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Comment Not Big In Japan (Score 1) 307

I live in Japan. No, fax machines are not common here anymore. Most established businesses probably still have one in case someone wants to send them a fax, but that's true everywhere. A startup wouldn't think of wasting money on one. According to the article you can still buy cassette tapes in most convenience stores. Nope. Just checked. And traffic lights here are automatic, just like everywhere else. Where there is roadwork, there may be humans present to manage traffic. Just like in the west.

There is an unending stream of "XXX in Japan!" bullshit constantly streaming out of the western mass media. Is it because they think nobody will fact check them?

Comment I'm not going to carry two phones. (Score 1) 82

I'm not going to carry two phones. For some people that might be OK, but I've only got so much pocket space and room for chargers at home.

Since I will be using the sole phone I carry for personal use, I have some set-in-stone policies:
1. I get to choose the phone that suits me best.
2. I update the hardware according to my convenience and requirements.
3. The device is completely controlled by me for security and contractual reasons.

So long as a company complies with those policies, I am quite flexible about everything else. I'm happy to be non-contactable out of hours, if the company wants. I'm happy to BYOD so long as I am properly recompensed. I'm happy to have the company supply the phone.

Comment Re:A Story about BYOD (Score 2) 82

BlackBerry, listening to their customers, dug their own grave.

No. The market has spoken and the vast majority of customers clearly do not want what BlackBerry built.
Blackberry was listening to someone, but it obviously wasn't the people who made the ultimate purchasing decisions.

This is a very important business lesson. Understand who your customers really are. They are the people who will pay money for your product or services. This sounds simple, but there are often many entities that look like customers but aren't really. The IT department who claims to represent customers may or may not be aligned with them. How will you find find? Talk to the customers.

Comment Re:Where's Michael J. Dundee? (Score 2) 136

Australia has had authoritarian, paternalistic governments since, at least, the end of WWII. Consequently, the best and brightest tend to leave the country (https://en.wikipedia.org/wiki/Australian_diaspora). This leaves Australia with two major pastimes: digging coal out of the ground and selling houses to one another.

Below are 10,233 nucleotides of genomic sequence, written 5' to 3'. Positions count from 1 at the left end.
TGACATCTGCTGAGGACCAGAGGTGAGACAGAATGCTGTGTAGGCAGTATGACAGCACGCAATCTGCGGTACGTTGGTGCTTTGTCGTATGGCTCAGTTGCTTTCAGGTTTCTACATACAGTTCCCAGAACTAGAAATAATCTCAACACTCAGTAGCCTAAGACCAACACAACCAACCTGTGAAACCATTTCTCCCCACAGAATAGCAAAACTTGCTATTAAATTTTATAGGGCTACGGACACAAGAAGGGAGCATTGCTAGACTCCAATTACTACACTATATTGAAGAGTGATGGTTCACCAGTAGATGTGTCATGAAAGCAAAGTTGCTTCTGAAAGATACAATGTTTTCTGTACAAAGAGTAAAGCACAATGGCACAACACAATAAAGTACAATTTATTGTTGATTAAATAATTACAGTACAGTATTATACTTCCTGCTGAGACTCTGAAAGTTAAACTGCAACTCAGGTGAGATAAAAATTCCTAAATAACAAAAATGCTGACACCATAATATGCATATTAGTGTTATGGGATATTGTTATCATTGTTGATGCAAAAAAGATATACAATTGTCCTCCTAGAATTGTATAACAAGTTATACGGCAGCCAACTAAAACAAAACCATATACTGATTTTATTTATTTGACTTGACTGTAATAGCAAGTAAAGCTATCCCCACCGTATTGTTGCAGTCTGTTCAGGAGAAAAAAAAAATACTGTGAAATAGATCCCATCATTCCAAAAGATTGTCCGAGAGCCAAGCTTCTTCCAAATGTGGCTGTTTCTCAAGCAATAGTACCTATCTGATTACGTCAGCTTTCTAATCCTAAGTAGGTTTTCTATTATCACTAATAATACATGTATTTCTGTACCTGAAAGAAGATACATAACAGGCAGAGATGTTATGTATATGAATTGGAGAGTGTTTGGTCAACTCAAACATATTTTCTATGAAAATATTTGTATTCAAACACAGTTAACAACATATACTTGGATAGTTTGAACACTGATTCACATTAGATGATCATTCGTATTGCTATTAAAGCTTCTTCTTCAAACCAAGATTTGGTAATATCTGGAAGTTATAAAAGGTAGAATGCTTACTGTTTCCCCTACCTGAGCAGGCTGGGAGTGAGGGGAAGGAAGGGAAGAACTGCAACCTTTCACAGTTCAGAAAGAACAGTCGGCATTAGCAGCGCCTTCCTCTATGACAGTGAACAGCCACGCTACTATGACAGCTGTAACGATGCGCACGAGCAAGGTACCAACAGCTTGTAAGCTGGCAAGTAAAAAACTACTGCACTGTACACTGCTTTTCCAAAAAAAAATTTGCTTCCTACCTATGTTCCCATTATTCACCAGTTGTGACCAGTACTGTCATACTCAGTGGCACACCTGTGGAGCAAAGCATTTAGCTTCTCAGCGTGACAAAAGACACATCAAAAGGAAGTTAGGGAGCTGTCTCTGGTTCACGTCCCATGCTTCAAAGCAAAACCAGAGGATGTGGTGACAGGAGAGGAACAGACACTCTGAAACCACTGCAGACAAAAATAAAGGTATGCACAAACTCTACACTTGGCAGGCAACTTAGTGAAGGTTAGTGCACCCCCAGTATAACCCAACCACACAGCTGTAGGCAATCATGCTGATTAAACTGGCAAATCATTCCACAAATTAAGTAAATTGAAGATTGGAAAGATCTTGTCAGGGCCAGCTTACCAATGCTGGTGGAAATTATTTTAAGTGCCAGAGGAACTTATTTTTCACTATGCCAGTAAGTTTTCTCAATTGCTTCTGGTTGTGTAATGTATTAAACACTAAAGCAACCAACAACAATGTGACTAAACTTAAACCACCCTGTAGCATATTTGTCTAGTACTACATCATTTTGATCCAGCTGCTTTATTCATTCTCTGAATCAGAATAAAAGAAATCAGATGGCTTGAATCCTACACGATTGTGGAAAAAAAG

Comment One Weird Old Trick For Making a Profit... (Score 1) 167

Don't turn away customers. Spotify *still* (checking calendar, yes it is 2015) refuse paying customers from Japan. That's 120 million potential first world customers right there. They are ignoring China and India, which are many hundreds of millions more potential middle class customers. They *still* geofence, making their service suck for travellers. They *still* apply discriminatory pricing. They *still* provide a reduced service to people depending where they live.

Here's a suggestion. Stop your discrimination. Accept all customers. Treat them equally and with respect. Charge them all the same price. Make their customer experience awesome. You will make so much money you won't be able to eat it.

Yes, I know that there are all sorts of issues with lawyers and licences. Stop making excuses. Fix them. That's the value you add.

Guys, it really is that simple. Work out who your customers are and serve them.

Comment Re:Wait... (Score 1) 127

....forgive me, but if we're talking about EMPLOYEES installing their own software on company equipment, I think I have a better idea on how to make the workplace more efficient. It has nothing to do with with browser choice, either.

Yeah, sack the IT people who are still insisting on insecure-by-default, non-standard, closed source browsers. :-)

Comment Re:Really? (Score 1) 215

We genuinely must be looking at different maps. I can see only one station in all of Shinjuku, the one on Yamanote-dori. That's it.

You might need to recalibrate distances in Tokyo. It might take 30 to 45 minutes to drive 11km in central Tokyo.

You might need to recalibrate your cultural expectations. The ku boundaries in Tokyo are very meaningful to residents, and the distinct cities are much more than technical boundaries. Cities in Japan don't work the same way as cities in the U.S.

Off the top of my head, there are around 6 gas stations within a 10-15 minute walk (or 5 minute drive) of where I live. This is typical. That's why I called bullshit on the headline. There are simply not more charging points than gas stations in any practical sense.

Comment Re:Really? (Score 1) 215

The government of Shinjuku-ku will be surprised to discover they are not a city. Please feel free to let them know. I will look forward to my tax refund.

As for the number of charging stations, did you notice that the majority of them were not in Tokyo at all but different prefectures (states)? That's like saying that charging stations in Arizona and Nevada are in San Francisco. Of course you had to scroll down to see Tokyo. That's like saying you have to scroll down from a map of the western US to see Los Angeles.

It's hard to tell, but by eyeball estimation from the map there might be 30 stations in Tokyo 23 wards. Most of which seem to be in dealers or car parks. The latter are generally useful, but average less than 1 in a city. Hardly the immense market penetration implied by the headline. In fact there are clearly more gas stations than charging points.

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